Chinese manufacturing has contracted for the third month in a row, according to the government’s latest factory survey.
The Purchasing Managers’ Index (PMI) showed a reading of 49.8 for October, unchanged from last month.
A figure below 50 indicates that factory activity contracted.
The most recent growth figures showed the country’s economy growing at a rate of 6.9%, the weakest rate since the financial crisis.
It has been hit by a stock market slump and a global slowdown in demand.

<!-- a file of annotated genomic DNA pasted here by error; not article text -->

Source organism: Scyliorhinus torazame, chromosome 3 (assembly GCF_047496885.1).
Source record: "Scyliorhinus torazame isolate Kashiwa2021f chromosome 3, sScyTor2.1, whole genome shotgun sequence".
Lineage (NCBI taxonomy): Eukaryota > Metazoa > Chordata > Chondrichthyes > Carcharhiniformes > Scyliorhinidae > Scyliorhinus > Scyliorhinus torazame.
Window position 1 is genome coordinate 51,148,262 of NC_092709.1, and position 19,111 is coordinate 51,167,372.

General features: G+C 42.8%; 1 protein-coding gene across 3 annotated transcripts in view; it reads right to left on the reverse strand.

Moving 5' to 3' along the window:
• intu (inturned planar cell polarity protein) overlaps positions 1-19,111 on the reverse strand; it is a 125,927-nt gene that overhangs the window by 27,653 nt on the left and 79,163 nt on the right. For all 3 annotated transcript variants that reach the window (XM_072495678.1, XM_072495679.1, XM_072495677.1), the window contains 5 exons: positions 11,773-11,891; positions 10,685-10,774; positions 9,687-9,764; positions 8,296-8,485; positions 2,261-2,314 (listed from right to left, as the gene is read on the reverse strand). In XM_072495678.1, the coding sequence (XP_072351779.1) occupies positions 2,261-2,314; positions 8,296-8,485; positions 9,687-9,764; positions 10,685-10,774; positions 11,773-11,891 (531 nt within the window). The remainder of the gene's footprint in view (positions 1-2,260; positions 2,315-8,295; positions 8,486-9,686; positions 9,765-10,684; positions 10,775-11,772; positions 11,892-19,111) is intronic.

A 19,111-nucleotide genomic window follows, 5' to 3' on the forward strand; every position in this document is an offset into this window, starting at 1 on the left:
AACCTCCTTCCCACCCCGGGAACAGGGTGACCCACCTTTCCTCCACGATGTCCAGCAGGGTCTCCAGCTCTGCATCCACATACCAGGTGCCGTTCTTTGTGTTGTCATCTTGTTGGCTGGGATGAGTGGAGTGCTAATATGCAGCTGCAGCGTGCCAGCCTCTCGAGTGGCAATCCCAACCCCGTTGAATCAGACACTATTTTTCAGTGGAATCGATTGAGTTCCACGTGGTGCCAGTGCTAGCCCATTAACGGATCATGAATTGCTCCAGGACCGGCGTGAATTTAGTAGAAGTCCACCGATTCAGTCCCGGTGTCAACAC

Economists had expected October’s PMI to show a pick-up to a reading of 50.
“Because of the recent weak recovery in the global economy and downward pressure in the domestic economy, manufacturers still face a severe import and export situation,” said Zhao Qinghe, a senior statistician at China’s National Bureau of Statistics in a statement.
The government is trying to move away from being an export-led economy to a more consumer and services-led one.
It has been taking action to try to spur growth, including cutting interest rates five times so far this year.
Economists at ANZ Bank said the latest PMI survey indicated there could be further measures to come.
“While the PMI has stabilised, it is too early to confirm a bottoming out,” ANZ Bank said.